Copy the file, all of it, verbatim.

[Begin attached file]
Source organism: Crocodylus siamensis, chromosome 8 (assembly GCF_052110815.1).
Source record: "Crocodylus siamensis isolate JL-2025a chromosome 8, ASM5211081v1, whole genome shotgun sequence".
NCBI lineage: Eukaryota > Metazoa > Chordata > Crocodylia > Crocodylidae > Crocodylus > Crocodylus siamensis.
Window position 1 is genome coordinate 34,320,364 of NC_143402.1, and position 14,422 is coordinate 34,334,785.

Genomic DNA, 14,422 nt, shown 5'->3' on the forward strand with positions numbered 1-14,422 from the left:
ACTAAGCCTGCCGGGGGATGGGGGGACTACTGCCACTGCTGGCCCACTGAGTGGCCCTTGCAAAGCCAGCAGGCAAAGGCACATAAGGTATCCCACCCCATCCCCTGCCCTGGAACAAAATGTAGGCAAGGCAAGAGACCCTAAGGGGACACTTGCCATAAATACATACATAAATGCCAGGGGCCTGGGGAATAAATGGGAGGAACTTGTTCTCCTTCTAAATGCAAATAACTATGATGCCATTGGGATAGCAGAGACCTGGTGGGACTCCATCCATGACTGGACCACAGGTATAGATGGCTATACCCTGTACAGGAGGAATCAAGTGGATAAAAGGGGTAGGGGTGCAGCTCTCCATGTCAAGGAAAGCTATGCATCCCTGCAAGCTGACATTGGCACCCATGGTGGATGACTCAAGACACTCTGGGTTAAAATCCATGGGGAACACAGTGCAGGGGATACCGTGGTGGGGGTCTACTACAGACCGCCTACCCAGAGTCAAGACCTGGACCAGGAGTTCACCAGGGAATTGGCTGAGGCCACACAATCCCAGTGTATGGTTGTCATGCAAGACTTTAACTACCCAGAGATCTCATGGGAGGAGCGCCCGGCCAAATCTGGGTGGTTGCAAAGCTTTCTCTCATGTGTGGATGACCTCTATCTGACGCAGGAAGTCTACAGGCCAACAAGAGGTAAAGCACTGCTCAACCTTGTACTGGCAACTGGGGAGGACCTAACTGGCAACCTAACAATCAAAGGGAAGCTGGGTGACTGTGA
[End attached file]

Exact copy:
Source organism: Crocodylus siamensis, chromosome 8 (assembly GCF_052110815.1).
Source record: "Crocodylus siamensis isolate JL-2025a chromosome 8, ASM5211081v1, whole genome shotgun sequence".
NCBI lineage: Eukaryota > Metazoa > Chordata > Crocodylia > Crocodylidae > Crocodylus > Crocodylus siamensis.
Window position 1 is genome coordinate 34,320,364 of NC_143402.1, and position 14,422 is coordinate 34,334,785.

Genomic DNA, 14,422 nt, shown 5'->3' on the forward strand with positions numbered 1-14,422 from the left:
ACTAAGCCTGCCGGGGGATGGGGGGACTACTGCCACTGCTGGCCCACTGAGTGGCCCTTGCAAAGCCAGCAGGCAAAGGCACATAAGGTATCCCACCCCATCCCCTGCCCTGGAACAAAATGTAGGCAAGGCAAGAGACCCTAAGGGGACACTTGCCATAAATACATACATAAATGCCAGGGGCCTGGGGAATAAATGGGAGGAACTTGTTCTCCTTCTAAATGCAAATAACTATGATGCCATTGGGATAGCAGAGACCTGGTGGGACTCCATCCATGACTGGACCACAGGTATAGATGGCTATACCCTGTACAGGAGGAATCAAGTGGATAAAAGGGGTAGGGGTGCAGCTCTCCATGTCAAGGAAAGCTATGCATCCCTGCAAGCTGACATTGGCACCCATGGTGGATGACTCAAGACACTCTGGGTTAAAATCCATGGGGAACACAGTGCAGGGGATACCGTGGTGGGGGTCTACTACAGACCGCCTACCCAGAGTCAAGACCTGGACCAGGAGTTCACCAGGGAATTGGCTGAGGCCACACAATCCCAGTGTATGGTTGTCATGCAAGACTTTAACTACCCAGAGATCTCATGGGAGGAGCGCCCGGCCAAATCTGGGTGGTTGCAAAGCTTTCTCTCATGTGTGGATGACCTCTATCTGACGCAGGAAGTCTACAGGCCAACAAGAGGTAAAGCACTGCTCAACCTTGTACTGGCAACTGGGGAGGACCTAACTGGCAACCTAACAATCAAAGGGAAGCTGGGTGACTGTGA